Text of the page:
By: Tim Singhel
Every “individual” residing in the United States needs to know at least a quick and dirty on the major new changes to the federal income tax system that were signed on December 22, 2017. After all, not many people want to read the 500+ pages of text that constitutes the entire recitation of the legislation. I certainly do not. I have been told that even some members of Congress still have not, let alone before voting on it. For those of you who do, you can feel free to click on the link above and go crazy. For the rest of us, some may want to review the official word on the changes directly from the IRS, or peruse much longer and detailed articles, or use a tax calculator that requires a lot of inputs. For anyone that is still not interested but still needs to know the major ways that the changes will affect their small or middle-sized business, fear not, just read the rest of this blog and then do your due diligence on any changes you want to make as a result.
• First and foremost, as just about everyone knows, changes were made to both the individual and corporate tax rates. Those changes are the foundation for all the rest of the alterations because adjustments needed to be made in order to soften the blow to the federal coffers if, going forward, you really could file your taxes on a postcard as the legislation was originally designed to do, or because there were special interest considerations in play (e.g. the cap on the state and local tax (SALT) deductions, rather than the elimination of them). The individual rate changes expire in 2025, but the corporate rate change to 21% is permanent. For some businesses, those changes may mean it is now more advantageous to incorporate or, for a smaller group, to cease being a corporation and take all of the business’s income as personal to the owner. It is certainly a good time to review your business’s structure with your tax advisor and legal counsel to see if a change makes sense. Considering that changing your business structure has far larger consequences than how your business is taxed, meeting with just your tax advisor could end up making your situation far worse, not better, because you are only dealing with a small part of a much larger decision.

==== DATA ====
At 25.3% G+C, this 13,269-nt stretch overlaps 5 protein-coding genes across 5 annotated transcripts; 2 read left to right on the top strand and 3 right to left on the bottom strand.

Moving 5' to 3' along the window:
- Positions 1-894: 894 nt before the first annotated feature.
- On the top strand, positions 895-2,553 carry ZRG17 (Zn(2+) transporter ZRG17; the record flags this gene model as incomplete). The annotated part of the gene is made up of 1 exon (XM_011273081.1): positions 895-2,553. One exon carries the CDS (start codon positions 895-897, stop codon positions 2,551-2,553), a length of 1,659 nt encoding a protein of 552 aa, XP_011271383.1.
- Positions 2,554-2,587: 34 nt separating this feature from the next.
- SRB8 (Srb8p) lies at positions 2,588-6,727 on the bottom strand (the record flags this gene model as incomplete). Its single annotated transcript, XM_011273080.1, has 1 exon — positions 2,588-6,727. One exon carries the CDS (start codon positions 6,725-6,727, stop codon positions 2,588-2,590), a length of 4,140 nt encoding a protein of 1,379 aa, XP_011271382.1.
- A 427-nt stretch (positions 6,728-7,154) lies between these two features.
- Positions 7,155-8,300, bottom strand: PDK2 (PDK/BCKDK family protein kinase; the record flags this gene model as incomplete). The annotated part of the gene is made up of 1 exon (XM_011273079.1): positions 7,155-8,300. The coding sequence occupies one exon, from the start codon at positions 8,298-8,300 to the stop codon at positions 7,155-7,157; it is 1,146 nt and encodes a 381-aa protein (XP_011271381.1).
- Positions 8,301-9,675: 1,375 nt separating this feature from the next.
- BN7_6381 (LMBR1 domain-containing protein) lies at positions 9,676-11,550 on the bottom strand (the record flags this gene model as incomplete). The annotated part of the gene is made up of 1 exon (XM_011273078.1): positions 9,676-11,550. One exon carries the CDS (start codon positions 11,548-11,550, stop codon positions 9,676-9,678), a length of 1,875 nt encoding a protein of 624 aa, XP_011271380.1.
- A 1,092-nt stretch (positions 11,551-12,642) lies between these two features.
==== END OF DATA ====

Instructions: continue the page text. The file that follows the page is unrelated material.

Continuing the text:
• Second, on a related note, all of your employees should change their withholding asap in 2018. Not only did the individual taxation rates change but, among other things, the standard deduction was doubled, the personal exemption was eliminated, there is a new child tax credit, there is a new temporary tax credit for non-child dependents ($500), the mortgage interest deduction has been lowered to only apply to the first $750,000 (down from $1million), and there is a $10,000 cap on state and local tax deductions. For most Tennessee residents, that cap should not be a problem, but it could trigger for some because that limit applies to both property taxes and sales taxes combined. The IRS has committed to have new withholding guidance available by the end of this month with the ability to and expectation to implement the new withholding structure with employees starting at some point in February.
• Third, whether you are an employee of your own company or not, you will want to research the tax law changes yourself and/or consult with your advisor about what you should be doing with your own withholding, even more so if you are one of the people who have to estimate and pay your taxes quarterly. The timeframe between the issuance of the new withholding guides and the March 1st quarter deadline is short, so you cannot sit on this for long. If you are forced to guess, the best rule of thumb, even though it can be painful to your wallet, is to overpay because although that means giving an interest-free loan to the federal government, the IRS is far less forgiving when you have given that interest-free loan to yourself. There will probably be a bit more forgiveness offered this year but I would not take that to the bank (pun intended).
Tim Singhel is an experienced attorney with a focus on outside general counsel work, corporate/business, and labor & employment law in the Nashville office.
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